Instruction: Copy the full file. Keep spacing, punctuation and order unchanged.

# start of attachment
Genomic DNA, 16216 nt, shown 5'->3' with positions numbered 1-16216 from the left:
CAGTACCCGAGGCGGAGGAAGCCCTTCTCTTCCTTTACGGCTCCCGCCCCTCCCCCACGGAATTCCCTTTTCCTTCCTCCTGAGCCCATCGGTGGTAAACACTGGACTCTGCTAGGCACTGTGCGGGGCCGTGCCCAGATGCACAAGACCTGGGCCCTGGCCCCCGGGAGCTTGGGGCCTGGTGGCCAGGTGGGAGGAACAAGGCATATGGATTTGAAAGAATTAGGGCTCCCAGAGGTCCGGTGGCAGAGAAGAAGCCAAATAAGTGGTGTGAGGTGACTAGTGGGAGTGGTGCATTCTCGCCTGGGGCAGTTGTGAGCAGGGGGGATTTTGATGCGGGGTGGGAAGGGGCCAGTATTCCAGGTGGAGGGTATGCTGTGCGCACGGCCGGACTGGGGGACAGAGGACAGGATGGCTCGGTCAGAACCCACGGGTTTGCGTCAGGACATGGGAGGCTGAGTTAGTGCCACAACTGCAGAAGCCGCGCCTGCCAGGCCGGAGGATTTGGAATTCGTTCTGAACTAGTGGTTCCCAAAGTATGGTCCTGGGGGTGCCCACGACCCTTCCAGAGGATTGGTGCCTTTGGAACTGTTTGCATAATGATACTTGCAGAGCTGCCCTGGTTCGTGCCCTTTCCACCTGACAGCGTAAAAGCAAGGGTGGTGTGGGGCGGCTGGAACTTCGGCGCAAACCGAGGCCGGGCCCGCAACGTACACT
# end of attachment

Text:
Genomic DNA, 16216 nt, shown 5'->3' with positions numbered 1-16216 from the left:
CAGTACCCGAGGCGGAGGAAGCCCTTCTCTTCCTTTACGGCTCCCGCCCCTCCCCCACGGAATTCCCTTTTCCTTCCTCCTGAGCCCATCGGTGGTAAACACTGGACTCTGCTAGGCACTGTGCGGGGCCGTGCCCAGATGCACAAGACCTGGGCCCTGGCCCCCGGGAGCTTGGGGCCTGGTGGCCAGGTGGGAGGAACAAGGCATATGGATTTGAAAGAATTAGGGCTCCCAGAGGTCCGGTGGCAGAGAAGAAGCCAAATAAGTGGTGTGAGGTGACTAGTGGGAGTGGTGCATTCTCGCCTGGGGCAGTTGTGAGCAGGGGGGATTTTGATGCGGGGTGGGAAGGGGCCAGTATTCCAGGTGGAGGGTATGCTGTGCGCACGGCCGGACTGGGGGACAGAGGACAGGATGGCTCGGTCAGAACCCACGGGTTTGCGTCAGGACATGGGAGGCTGAGTTAGTGCCACAACTGCAGAAGCCGCGCCTGCCAGGCCGGAGGATTTGGAATTCGTTCTGAACTAGTGGTTCCCAAAGTATGGTCCTGGGGGTGCCCACGACCCTTCCAGAGGATTGGTGCCTTTGGAACTGTTTGCATAATGATACTTGCAGAGCTGCCCTGGTTCGTGCCCTTTCCACCTGACAGCGTAAAAGCAAGGGTGGTGTGGGGCGGCTGGAACTTCGGCGCAAACCGAGGCCGGGCCCGCAACGTACACT